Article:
The Confederacy: My Take
My local County Commission recently removed the Stars and Bars from the courthouse grounds; but they replaced it with the “official” flag of the Confederacy. Now, I am as far removed from a political activist as you will find – as I have little confidence in governmental parties or policies. Still, I wrote this response, originally to the commission, and for my local papers. It’s not for your enjoyment, per se, but hopefully it provides a thoughtful perspective, shining a little more light and producing less heat. – Ronnie
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Special to The Walton Sun, The Northwest Daily Florida News, and The DeFuniak Herald
I have been a syndicated newspaper columnist for a decade. But you can’t pay the bills writing a few words a week, even for a hundred papers, so in addition I have also been a church pastor and an author – vocations I am enthusiastic about. But I’m writing this article today, not as a columnist, but as an individual; not as a pastor or author, but as a resident of Walton County. Recently, the Walton County Commission voted to remove the Confederate Battle Flag flying on the grounds of the Walton County courthouse. Then, in the same breath, they replaced it with the “official” Flag of the Confederacy. In two seconds I went from ecstatic to horrified.
Understand, I am not unsympathetic to the Commission’s position. It’s hard to serve in elected office, and it’s even harder, sometimes, to make principled decisions in the sound and fury of controversy, but the Confederate Flag, in any manifestation, should no longer hold any place on public grounds. I say this not as some left-wing revisionist, but as a “Son of the Confederacy,” whose ancestors bled, died, and were taken as POWs alongside Generals Lee and Jackson. I honor my Confederate forefathers for their battle courage, and because their blood flows in my veins, but I confess that their cause was horribly and irrevocably wrong.
And yes, the symbols of the Confederacy undeniably represent a proud heritage, but these also represent a marshaled army in rebellion against the United States, fighting for the “state right” to enslave an entire race of people. In the unapologetic words of Confederate Vice President Alexander Stephens just days after Southern secession:
“The prevailing ideas entertained by Jefferson and most of the leading statesmen at the time, that the enslavement of the African was in violation of the laws of nature; that it was wrong in principle, socially, morally and politically. Those ideas, however, were fundamentally wrong. They rested upon the assumption of the equality of races. This was an error. Our new Government is founded upon the great truth that the negro is not equal to the white man; that slavery is his natural and normal condition.”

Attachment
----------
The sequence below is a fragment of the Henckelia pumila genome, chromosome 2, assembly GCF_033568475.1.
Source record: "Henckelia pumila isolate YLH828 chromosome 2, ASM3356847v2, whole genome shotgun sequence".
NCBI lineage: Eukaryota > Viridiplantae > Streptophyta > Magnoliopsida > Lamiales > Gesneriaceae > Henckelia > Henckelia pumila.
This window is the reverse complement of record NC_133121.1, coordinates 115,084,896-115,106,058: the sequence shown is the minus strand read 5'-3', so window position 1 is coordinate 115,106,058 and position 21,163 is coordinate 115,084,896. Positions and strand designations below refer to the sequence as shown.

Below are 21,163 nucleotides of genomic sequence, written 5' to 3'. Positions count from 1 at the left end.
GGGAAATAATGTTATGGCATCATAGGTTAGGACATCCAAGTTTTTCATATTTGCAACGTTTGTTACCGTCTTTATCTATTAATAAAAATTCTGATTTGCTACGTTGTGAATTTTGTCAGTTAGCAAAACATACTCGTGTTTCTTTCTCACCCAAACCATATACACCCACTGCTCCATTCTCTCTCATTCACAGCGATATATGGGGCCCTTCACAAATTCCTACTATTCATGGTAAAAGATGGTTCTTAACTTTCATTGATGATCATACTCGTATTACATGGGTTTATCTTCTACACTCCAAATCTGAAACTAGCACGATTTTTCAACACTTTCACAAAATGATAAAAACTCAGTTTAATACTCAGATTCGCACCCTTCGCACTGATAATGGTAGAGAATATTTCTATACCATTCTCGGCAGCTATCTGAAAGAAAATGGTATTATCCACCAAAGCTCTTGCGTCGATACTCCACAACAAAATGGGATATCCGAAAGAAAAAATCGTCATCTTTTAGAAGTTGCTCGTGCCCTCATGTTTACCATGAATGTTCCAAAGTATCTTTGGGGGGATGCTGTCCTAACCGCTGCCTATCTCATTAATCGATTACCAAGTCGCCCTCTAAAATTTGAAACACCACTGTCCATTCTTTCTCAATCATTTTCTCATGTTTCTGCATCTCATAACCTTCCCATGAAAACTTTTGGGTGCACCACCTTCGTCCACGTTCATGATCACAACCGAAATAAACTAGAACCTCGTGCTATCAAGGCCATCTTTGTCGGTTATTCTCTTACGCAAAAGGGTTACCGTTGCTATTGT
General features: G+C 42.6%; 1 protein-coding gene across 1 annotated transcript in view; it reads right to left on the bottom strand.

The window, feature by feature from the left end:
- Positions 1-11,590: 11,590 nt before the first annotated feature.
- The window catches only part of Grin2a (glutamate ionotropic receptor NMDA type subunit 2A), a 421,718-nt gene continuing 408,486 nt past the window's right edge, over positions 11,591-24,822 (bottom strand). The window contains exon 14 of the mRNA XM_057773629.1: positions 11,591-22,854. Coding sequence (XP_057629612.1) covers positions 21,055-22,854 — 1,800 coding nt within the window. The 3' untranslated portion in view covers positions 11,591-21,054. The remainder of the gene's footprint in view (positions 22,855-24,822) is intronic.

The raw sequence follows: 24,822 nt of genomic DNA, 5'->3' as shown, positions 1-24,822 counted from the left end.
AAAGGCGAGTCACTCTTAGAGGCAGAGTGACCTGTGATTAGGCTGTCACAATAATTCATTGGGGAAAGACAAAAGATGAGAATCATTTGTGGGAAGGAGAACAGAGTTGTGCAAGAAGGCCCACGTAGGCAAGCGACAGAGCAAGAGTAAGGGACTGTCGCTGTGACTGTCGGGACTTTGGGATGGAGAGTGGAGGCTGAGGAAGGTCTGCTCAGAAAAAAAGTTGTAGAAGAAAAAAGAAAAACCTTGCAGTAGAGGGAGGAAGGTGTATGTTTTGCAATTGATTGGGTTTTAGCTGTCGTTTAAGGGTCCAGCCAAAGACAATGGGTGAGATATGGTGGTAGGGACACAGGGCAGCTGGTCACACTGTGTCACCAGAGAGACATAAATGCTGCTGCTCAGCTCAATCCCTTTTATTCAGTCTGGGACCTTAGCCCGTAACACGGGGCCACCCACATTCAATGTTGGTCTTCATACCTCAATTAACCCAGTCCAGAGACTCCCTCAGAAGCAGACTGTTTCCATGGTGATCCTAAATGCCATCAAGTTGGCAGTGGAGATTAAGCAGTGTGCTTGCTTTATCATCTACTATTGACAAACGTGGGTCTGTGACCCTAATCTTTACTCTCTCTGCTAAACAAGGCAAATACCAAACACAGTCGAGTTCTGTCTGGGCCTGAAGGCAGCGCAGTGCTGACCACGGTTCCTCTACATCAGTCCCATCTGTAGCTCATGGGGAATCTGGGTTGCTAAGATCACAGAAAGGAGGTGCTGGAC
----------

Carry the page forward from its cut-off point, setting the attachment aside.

Stephens’ words capture the very embodiment, the je ne sais quoi of Southern succession, it’s reason for existence. Thus, no Confederate Flag – whether it be the Flag of the Confederacy, the Flag of Northern Virginia, the Southern Cross, or the Confederate Battle Flag – can be washed clean of these stains no matter how hard we scrub. Our long history of segregation, the years of Jim Crow laws, racial conflict that continues to intensify rather than resolve, are all the bitter fruits of this country’s original sin of racism, and it’s all present in the “Stars and Bars” and it’s symbolic counterparts. It’s time – past time – to put it away.
Returning to my personal heritage, yes, my ancestors fought for the Confederacy and owned slaves. Their last wills and testaments, copies of which that are in my possession, show them granting actual human beings as property, parceling out people like they were farm animals. Now, all these decades later, I have an adopted son who is black, the descendent of African slaves.
Together, we are exactly as Dr. King envisioned: “The sons of former slaves and the sons of former slave owners from the red hills of Georgia who sit together in brotherhood.” As such, I must ask myself this question every day: Will I live in a way that honors the wrongful past, or will I live to protect and nurture the hopeful future? I only have to look into the dark eyes of my teenage son for the answer.
I know these words will set me at odds with many of my closest friends and family, people I deeply love and who love me. But I can’t help but write, because I do have to look that boy in the face, along with my other sons, every day. And I want to do so as one who is betting on the future, not trying to defend the past.
© Ronnie McBrayer, July, 2015